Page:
How are you all doing? Hope you are enjoying what you do, like me 🙂
These days I am digging down docker a bit more and think that I need to keep the story here for further reference. I hope you already gone through my previous article How to install Docker on Ubuntu 18.04
Now its time to use docker for simple tasks.
Docker command takes a chain of options, commands followed by arguments. The syntax takes this form:
docker [option] [command] [arguments]
To view all available subcommands, type:
As of Docker 19, the complete list of available subcommands includes:
Commands: attach Attach local standard input, output, and error streams to a running container build Build an image from a Dockerfile commit Create a new image from a container's changes cp Copy files/folders between a container and the local filesystem create Create a new container diff Inspect changes to files or directories on a container's filesystem events Get real time events from the server exec Run a command in a running container export Export a container's filesystem as a tar archive history Show the history of an image images List images import Import the contents from a tarball to create a filesystem image info Display system-wide information inspect Return low-level information on Docker objects kill Kill one or more running containers load Load an image from a tar archive or STDIN login Log in to a Docker registry logout Log out from a Docker registry logs Fetch the logs of a container pause Pause all processes within one or more containers port List port mappings or a specific mapping for the container ps List containers pull Pull an image or a repository from a registry push Push an image or a repository to a registry rename Rename a container restart Restart one or more containers rm Remove one or more containers rmi Remove one or more images run Run a command in a new container save Save one or more images to a tar archive (streamed to STDOUT by default) search Search the Docker Hub for images start Start one or more stopped containers stats Display a live stream of container(s) resource usage statistics stop Stop one or more running containers tag Create a tag TARGET_IMAGE that refers to SOURCE_IMAGE top Display the running processes of a container unpause Unpause all processes within one or more containers update Update configuration of one or more containers version Show the Docker version information wait Block until one or more containers stop, then print their exit codes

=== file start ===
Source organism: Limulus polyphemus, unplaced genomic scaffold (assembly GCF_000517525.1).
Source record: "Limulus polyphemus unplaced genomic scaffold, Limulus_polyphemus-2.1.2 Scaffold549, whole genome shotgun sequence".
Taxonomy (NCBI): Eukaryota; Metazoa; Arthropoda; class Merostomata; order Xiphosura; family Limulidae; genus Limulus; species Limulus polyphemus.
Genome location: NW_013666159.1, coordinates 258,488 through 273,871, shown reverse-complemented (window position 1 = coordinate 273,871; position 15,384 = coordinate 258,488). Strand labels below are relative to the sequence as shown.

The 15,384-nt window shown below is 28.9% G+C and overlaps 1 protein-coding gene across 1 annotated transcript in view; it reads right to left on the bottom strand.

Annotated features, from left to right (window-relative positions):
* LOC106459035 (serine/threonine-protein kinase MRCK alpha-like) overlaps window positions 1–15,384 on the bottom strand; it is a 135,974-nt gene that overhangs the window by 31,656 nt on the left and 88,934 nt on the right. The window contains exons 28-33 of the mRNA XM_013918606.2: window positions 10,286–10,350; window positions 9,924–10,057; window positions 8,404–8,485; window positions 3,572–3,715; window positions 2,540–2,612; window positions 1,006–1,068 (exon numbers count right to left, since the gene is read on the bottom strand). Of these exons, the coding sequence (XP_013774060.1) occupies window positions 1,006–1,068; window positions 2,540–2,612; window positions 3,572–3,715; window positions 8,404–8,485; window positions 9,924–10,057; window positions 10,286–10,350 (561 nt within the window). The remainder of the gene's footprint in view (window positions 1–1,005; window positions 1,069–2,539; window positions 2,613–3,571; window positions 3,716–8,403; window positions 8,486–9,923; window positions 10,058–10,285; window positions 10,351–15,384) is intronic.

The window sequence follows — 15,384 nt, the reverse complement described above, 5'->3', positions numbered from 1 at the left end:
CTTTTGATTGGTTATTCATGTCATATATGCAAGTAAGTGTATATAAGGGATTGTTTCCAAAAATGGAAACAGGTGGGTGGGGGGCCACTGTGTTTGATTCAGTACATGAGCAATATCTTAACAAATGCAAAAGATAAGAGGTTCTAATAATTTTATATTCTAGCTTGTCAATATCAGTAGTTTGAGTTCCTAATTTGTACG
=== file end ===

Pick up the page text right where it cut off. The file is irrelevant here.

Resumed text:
To view the options available to a specific command, type:
docker docker-subcommand --help
To view system-wide information about Docker, use:
Let’s have a look at some of these commands. We’ll start by working with images.
Working with Docker Images
Docker image helps to create a docker container. By default, Docker pulls these images from the Docker registry [Docker Hub] managed by Docker[the company behind the Docker project]. Anyone can host their Docker images on Docker Hub, so most applications and Linux distributions you’ll need already have images hosted there.
To check whether you can access and download images from Docker Hub, type the following command:
docker run hello-world
The output will indicate that Docker is working correctly:
Unable to find image 'hello-world:latest' locally latest: Pulling from library/hello-world 1b930d010525: Pull complete Digest: sha256:9572f7cdcee8591948c2963463447a53466950b3fc15a247fcad1917ca215a2f Status: Downloaded newer image for hello-world:latest Hello from Docker! This message shows that your installation appears to be working correctly. ...
The Output shows that Docker was initially unable to find the hello-world image locally, so it pulling (Downloading) the image from the default repository (Docker Hub). Once the image downloaded, Docker created a container from the image and the application within the container executed, displaying the message.
You can search for images available on Docker Hub by using the docker command with the search subcommand. For example, to search for the Ubuntu image, type:
docker search ubuntu
The script will crawl Docker Hub and return a list of all images whose name matches the search string. In this case, the output will be similar to this:
NAME DESCRIPTION STARS OFFICIAL AUTOMATED ubuntu Ubuntu is a Debian-based Linux operating sys… 10496 [OK] dorowu/ubuntu-desktop-lxde-vnc Docker image to provide HTML5 VNC interface … 391 [OK] rastasheep/ubuntu-sshd Dockerized SSH service, built on top of offi… 242 [OK] consol/ubuntu-xfce-vnc Ubuntu container with "headless" VNC session… 209 [OK] ubuntu-upstart Upstart is an event-based replacement for th… 105 [OK] neurodebian NeuroDebian provides neuroscience research s… 64 [OK] 1and1internet/ubuntu-16-nginx-php-phpmyadmin-mysql-5 ubuntu-16-nginx-php-phpmyadmin-mysql-5 50 [OK] ...